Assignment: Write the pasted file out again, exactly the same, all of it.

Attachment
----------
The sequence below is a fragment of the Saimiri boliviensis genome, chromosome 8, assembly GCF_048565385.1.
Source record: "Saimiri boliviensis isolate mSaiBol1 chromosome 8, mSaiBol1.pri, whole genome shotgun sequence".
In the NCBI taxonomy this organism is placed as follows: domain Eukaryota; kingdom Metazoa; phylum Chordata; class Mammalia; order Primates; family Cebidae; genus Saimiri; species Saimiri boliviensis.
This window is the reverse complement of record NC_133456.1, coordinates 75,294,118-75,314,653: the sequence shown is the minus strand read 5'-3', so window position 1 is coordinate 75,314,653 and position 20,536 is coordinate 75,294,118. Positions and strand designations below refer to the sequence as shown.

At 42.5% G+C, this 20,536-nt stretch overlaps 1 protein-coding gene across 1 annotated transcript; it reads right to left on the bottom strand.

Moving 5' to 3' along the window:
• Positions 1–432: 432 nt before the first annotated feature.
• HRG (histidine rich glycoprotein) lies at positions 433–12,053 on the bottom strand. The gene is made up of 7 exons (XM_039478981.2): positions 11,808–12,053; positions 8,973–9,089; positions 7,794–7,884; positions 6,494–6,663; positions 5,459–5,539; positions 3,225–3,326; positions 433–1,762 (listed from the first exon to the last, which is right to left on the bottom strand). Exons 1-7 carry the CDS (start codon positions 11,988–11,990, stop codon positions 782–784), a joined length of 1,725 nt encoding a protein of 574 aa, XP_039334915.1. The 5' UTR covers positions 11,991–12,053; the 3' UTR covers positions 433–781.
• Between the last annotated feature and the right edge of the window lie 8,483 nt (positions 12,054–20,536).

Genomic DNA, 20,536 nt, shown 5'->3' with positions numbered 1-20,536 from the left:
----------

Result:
The sequence below is a fragment of the Saimiri boliviensis genome, chromosome 8, assembly GCF_048565385.1.
Source record: "Saimiri boliviensis isolate mSaiBol1 chromosome 8, mSaiBol1.pri, whole genome shotgun sequence".
In the NCBI taxonomy this organism is placed as follows: domain Eukaryota; kingdom Metazoa; phylum Chordata; class Mammalia; order Primates; family Cebidae; genus Saimiri; species Saimiri boliviensis.
This window is the reverse complement of record NC_133456.1, coordinates 75,294,118-75,314,653: the sequence shown is the minus strand read 5'-3', so window position 1 is coordinate 75,314,653 and position 20,536 is coordinate 75,294,118. Positions and strand designations below refer to the sequence as shown.

At 42.5% G+C, this 20,536-nt stretch overlaps 1 protein-coding gene across 1 annotated transcript; it reads right to left on the bottom strand.

Moving 5' to 3' along the window:
• Positions 1–432: 432 nt before the first annotated feature.
• HRG (histidine rich glycoprotein) lies at positions 433–12,053 on the bottom strand. The gene is made up of 7 exons (XM_039478981.2): positions 11,808–12,053; positions 8,973–9,089; positions 7,794–7,884; positions 6,494–6,663; positions 5,459–5,539; positions 3,225–3,326; positions 433–1,762 (listed from the first exon to the last, which is right to left on the bottom strand). Exons 1-7 carry the CDS (start codon positions 11,988–11,990, stop codon positions 782–784), a joined length of 1,725 nt encoding a protein of 574 aa, XP_039334915.1. The 5' UTR covers positions 11,991–12,053; the 3' UTR covers positions 433–781.
• Between the last annotated feature and the right edge of the window lie 8,483 nt (positions 12,054–20,536).

Genomic DNA, 20,536 nt, shown 5'->3' with positions numbered 1-20,536 from the left: